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With Al Qaeda on the ropes, in Iraq (a central front by their own definition) and elsewhere, is Sayyid Imam al-Sharif becoming the hirabist movement's equivalent of Trotsky?

A key point from the Journal editorial:

Zawahiri himself last month repeated his claim that the country "is now the most important arena in which our Muslim nation is waging the battle against the forces of the Crusader-Zionist campaign." So it's all the more significant that on this crucial battleground, al Qaeda has been decimated by the surge of U.S. forces into Baghdad. The surge, in turn, gave confidence to the Sunni tribes that this was a fight they could win. For Zawahiri, losing the battles you say you need to win is not a way to collect new recruits. ...

[I]t is the surge, and the destruction of al Qaeda in Iraq , that has helped to demoralize al Qaeda around the world. Nothing would more embolden Zawahiri now than a U.S. retreat from Iraq, which al Qaeda would see as the U.S. version of the Soviet defeat in Afghanistan.

That should be required reading for the Obama campaign. If we had followed his advice, we'd already have such an emboldened Al Qaeda. But they seem to be in denial:

...if Obama fails to "capitalize"-to take advantage of circumstances his opponent helped create and he opposed-is he guilty of only excessive pessimism? Or has he proven himself to be inflexible, unmoved by new facts, unwilling to admit error and divorced from reality? Hmmm, seems like someone said similar things about George W. Bush.

It does seem ironic.

[h/t to Cliff May for the Journal piece]

[Update a few minutes later]

It's not just Al Qaeda on the run in Iraq. The Mahdi Army and its Iranian allies aren't have a good time, either:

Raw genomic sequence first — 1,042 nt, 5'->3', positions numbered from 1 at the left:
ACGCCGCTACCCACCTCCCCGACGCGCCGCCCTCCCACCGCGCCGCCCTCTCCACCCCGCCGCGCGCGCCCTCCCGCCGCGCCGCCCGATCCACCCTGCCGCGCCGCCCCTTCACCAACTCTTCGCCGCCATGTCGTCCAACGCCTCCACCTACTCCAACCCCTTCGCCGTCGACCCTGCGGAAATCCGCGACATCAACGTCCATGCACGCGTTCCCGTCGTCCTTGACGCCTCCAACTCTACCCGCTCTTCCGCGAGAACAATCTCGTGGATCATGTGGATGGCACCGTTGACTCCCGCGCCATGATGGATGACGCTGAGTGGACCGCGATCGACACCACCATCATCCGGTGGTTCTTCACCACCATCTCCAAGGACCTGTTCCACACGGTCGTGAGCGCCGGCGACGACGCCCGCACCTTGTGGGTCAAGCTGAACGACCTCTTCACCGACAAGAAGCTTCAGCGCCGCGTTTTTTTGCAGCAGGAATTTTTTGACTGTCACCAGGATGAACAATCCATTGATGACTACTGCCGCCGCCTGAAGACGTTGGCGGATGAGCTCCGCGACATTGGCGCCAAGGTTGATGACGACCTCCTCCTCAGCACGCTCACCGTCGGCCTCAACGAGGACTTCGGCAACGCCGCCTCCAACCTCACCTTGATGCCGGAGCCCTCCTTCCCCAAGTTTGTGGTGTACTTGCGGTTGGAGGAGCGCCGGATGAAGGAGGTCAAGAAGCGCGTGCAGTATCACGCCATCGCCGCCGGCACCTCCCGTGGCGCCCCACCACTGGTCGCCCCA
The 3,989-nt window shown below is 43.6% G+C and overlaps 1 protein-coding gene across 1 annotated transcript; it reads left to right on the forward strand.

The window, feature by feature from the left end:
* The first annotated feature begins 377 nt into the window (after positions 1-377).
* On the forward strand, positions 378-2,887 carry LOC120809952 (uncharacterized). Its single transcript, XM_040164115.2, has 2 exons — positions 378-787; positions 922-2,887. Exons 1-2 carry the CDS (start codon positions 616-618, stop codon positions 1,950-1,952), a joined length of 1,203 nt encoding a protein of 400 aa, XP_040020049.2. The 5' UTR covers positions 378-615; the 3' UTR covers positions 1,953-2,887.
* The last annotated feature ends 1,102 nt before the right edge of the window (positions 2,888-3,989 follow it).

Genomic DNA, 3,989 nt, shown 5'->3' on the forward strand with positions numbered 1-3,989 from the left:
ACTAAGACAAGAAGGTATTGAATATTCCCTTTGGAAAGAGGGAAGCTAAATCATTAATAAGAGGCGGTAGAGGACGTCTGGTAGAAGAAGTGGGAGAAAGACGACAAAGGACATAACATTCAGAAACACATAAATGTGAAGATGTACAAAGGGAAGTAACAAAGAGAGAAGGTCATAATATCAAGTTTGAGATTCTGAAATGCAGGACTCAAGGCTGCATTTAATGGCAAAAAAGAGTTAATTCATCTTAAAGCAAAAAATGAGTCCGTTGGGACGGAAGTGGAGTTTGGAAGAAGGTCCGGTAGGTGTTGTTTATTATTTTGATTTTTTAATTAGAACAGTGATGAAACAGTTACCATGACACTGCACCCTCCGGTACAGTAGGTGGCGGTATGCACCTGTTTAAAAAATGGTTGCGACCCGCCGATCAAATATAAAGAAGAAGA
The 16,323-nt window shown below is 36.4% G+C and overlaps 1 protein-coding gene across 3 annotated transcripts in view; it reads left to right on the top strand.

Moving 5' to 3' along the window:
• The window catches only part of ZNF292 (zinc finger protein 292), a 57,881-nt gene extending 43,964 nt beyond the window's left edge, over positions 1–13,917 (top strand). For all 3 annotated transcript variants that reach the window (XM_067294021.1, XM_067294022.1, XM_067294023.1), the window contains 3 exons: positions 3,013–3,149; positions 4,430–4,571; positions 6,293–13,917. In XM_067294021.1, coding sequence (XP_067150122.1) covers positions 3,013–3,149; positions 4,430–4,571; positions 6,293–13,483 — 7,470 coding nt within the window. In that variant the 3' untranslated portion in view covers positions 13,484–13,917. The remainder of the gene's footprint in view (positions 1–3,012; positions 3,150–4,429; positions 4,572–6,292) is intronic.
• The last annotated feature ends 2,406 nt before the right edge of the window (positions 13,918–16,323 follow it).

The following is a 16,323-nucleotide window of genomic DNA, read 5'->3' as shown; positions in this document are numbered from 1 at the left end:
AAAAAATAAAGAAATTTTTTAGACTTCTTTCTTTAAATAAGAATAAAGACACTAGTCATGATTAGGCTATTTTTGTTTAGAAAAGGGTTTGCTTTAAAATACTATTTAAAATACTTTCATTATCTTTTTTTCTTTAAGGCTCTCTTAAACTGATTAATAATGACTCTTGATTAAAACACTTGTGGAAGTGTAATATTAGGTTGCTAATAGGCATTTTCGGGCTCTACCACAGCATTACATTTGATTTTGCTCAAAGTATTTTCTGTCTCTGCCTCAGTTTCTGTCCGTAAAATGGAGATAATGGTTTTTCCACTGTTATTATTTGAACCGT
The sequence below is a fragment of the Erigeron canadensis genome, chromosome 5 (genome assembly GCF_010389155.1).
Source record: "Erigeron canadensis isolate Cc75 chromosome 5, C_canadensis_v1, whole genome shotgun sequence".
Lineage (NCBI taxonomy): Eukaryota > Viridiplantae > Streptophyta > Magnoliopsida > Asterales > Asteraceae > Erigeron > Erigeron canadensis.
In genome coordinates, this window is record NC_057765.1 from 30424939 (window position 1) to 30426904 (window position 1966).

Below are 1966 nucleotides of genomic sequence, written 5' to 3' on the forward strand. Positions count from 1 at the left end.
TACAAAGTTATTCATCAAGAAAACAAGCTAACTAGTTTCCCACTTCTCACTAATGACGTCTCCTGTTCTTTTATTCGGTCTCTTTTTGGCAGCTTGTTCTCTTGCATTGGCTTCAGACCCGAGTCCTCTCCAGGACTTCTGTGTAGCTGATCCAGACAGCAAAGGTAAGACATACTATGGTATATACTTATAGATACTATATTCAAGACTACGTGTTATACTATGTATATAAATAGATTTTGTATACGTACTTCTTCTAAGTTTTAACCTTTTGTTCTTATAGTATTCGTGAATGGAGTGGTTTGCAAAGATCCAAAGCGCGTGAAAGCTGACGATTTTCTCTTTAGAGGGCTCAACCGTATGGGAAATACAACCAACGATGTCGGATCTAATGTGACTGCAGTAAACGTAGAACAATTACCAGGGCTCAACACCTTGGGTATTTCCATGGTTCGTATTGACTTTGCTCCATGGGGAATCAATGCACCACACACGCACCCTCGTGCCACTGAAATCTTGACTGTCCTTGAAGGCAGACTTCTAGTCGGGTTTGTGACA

VSSA-logo.jpg Permalink | Printer-friendly version Iraqi Army interdicting Iranian operations in the South By Bill RoggioJune 1, 2008 10:48 PM

Click to view larger interactive map of southern Iraq.

Iraqi and Coalition forces press operations against the Mahdi Army in Baghdad and Basrah despite the cease-fire signed with the Mahdi Army in Sadr City. The Iraqi Army has expanded its operations in Basrah province to the east just along the Iranian border, while 11 Mahdi Army fighters have been captured during operations in Baghdad over the past 24 hours.

Iraqi soldiers and police, backed by US and British advisers, have expanded Operation Knights' Assault to the eastern town of Abu Al Khasib, in a region east of Basrah on the Iranian border. A brigade from the 1st Iraqi Army Division, backed by a battalion from 14th Iraqi Army Division and two Iraqi National Police battalions conducted operations along the border over the past two days. One suspect was detained and 52 AK-47 assault rifles and one submachine gun were found during the sweep.

Abu Al Khasib is on Highway 6 at the border crossing with Iran at Shalamcheh. The Iranian city of Shalamcheh is the main forward operating base for the Ramazan Corps's southernmost command. The Ramazan Corps is the Qods Force command assigned to direct operations inside Iraq. Weapons, fighters, and cash smuggled across the border into Basrah would pass through Abu Al Khasib.

The Iraqi Army has been expanding its operations along the Iranian supply routes in the South during the month of May. After clearing the Mahdi Army and other Iranian-backed militias from Basrah, operations have expanded into Az Zubayr and Al Qurnah.

It's still five months to go until the election, with a lot more potential progress to come. I can imagine the anti-Obama ads, contrasting the (undeniable, at that point) progress in Iraq with video of the evacuations from the embassy roof in Saigon. It could be a repeat of either McGovern, or Carter in 1980.

[Update a little while later]

Victor Davis Hanson has some related observations:

How odd (or to be expected) that suddenly intelligence agencies, analysts, journalists, and terrorists themselves are attesting that al-Qaeda is in near ruins, that ideologically radical Islam is losing its appeal, and that terrorist incidents against Americans at home and abroad outside the war zones are at an all-time low--and yet few associate the radical change in fortune in Iraq as a contributory cause to our success.

Actually, given the pervasive bias in the media on this subject, it's to be expected, not odd at all.

[Early afternoon update]

The Taliban is on the ropes in Afghanistan, too.


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This page contains a single entry by Rand Simberg published on June 2, 2008 7:56 AM.

One Man, One Way was the previous entry in this blog.

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